NZDA Raises Concerns Over Police’s Proposed Firearms Licensing Fee Increases During Cost of Living Crisis

MEDIA RELEASE; 16 March 2023

The New Zealand Deerstalkers Association (NZDA) is deeply concerned with the recent proposal by the Police to significantly increase firearms licensing fees. 

The proposed fee hikes have the real potential to severely impact public safety, Aotearoa New Zealand’s conservation and biodiversity goals, and other community good outcomes, particularly in terms of our ability to educate firearms users in the safe handling and storage of firearms and ammunition. 

Additionally, the proposed fees unfairly target lower-income recreational hunters and shooters, many of whom depend on hunting to provide food for their families, especially during the current cost of living crisis. 

At the NZDA, we believe that the proposed fee increases will not necessarily improve safety and security of firearms in New Zealand, instead the fee hikes will be used to pay for high-paying government jobs in Wellington. 

In fact, if fees are set at a level which is unaffordable to the 240,000 firearms licence holders, it may have the opposite effect by leading to decreased compliance and a decline in the number of licensed firearms owners. 

NZDA’s CEO, Gwyn Thurlow, says “the goal to impose cost recovery on a small pool of people at the cost of general public safety has to be weighed up. And that balancing act has to be considered in the context that firearms are used across our communities for farming, pest control and hunting purposes and those communities have been hit hard in recent times. Huge hikes would be unreasonable for the government to impose”.

The Police failed to do any community-impact or price-sensitivity analysis before coming up with their proposals. Recognising the potential adverse consequences of such a proposal, NZDA conducted a survey of over 2,500 people to obtain data on the community impact and gather their views on the proposal. Our survey data shows that most current licensed firearms owners are willing to accept a fee increase to their licences of between $150-$300.

“Owning and using firearms is now a privilege under the Arms Act but in New Zealand, unlike in most other countries, it has not just been accessible for the rich and privileged. Here we have a tradition of all Kiwis being able to hunt and gather food as a fundamental part of our culture and tradition,” Mr Thurlow said.

The NZDA has identified several concerns with Police’s proposal, including a likely significant drop in compliance, education, and safety, an increase in the size of the grey and black-market trade of firearms, a decrease in Police oversight over firearms possession and use, and a reduction in the use of formal dealers in exchange for informal, ad-hoc person-to-person sales of firearms and ammunition.

In addition, the proposed fee increases will cause a shortfall in the number of valued big game and pest animals harvested and controlled on both private and public land. This will have to be met by taxpayer and ratepayer agencies such as the Department of Conservation, Land Information New Zealand, QEII Trust, and Regional Councils (each of which will in turn have faced high costs due to the same Police fees being imposed). This will have severe consequences for taxpayers and ratepayers as well as families dependent on hunted food/mahinga kai who are already struggling with the cost-of-living crisis.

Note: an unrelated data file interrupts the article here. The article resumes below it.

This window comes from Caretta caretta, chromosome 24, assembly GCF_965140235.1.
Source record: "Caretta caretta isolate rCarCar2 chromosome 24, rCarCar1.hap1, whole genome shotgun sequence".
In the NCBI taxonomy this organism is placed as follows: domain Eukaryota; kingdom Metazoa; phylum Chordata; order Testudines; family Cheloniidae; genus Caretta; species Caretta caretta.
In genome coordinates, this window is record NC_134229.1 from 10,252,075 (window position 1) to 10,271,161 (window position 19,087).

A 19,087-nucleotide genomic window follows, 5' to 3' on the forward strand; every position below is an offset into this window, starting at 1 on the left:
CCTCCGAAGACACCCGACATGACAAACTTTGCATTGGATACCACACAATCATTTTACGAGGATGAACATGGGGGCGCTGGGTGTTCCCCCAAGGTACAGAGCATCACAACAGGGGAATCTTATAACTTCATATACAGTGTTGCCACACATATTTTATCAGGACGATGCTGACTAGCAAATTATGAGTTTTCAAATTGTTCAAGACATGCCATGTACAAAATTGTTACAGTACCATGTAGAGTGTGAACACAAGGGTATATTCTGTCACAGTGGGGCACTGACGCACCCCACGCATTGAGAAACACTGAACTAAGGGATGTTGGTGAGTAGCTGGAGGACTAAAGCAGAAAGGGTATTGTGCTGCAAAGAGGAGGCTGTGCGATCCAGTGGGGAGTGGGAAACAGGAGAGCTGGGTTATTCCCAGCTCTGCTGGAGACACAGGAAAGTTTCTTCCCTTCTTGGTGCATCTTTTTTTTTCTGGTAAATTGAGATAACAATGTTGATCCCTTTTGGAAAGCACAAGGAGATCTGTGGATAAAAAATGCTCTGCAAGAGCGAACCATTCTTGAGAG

If firearms usage drops due to licensing being unaffordable, this will significantly increase browsing pressure on our native plant species which is in direct opposition to the goals of the Te Ara ki Mua Framework which states that the key action is to reduce browsing pressure and support ecosystem resilience by:

  • Improving monitoring, delivery, and evaluation of wild animal management, and
  • Coordinating efforts and enhancing capacity across the people, organisations, and agencies involved in wild animal management.

The NZDA believes that the proposed fee increases will also result in restricted access to sport shooting and recreational hunting, particularly for lower-income communities including rural and Māori communities and youth. It is likely that there will be significantly lower uptake of sports that require firearms if fees increase. As a nation that regularly wins medals at Commonwealth and Olympic Games in shooting disciplines, this would be detrimental to attaining world class skills.

In light of these concerns, the NZDA has requested that Police reconsider the proposed fee increases for firearms licensing and engage with the NZDA and the firearms community to discuss our concerns.

Mr Thurlow said, “At the moment a firearms licence is $126.50 but that is set to increase to somewhere in the order of $700-$1000. What this means is that the average person won’t afford a firearm, they won’t get into the sport of hunting or they may give it up because it is unaffordable. And that is a huge risk to biodiversity and public safety.”


  1. NZDA’s full submission to Police is available here.
  2. NZDA has contacted Police and the Minister of Police on multiple occasions to request official information in response to many of our concerns. Those requests have thus far been denied or have been left unanswered. We can provide copies of those documents if required.


– ENDS –


Gwyn Thurlow, CEO and General Counsel

M: 0274060060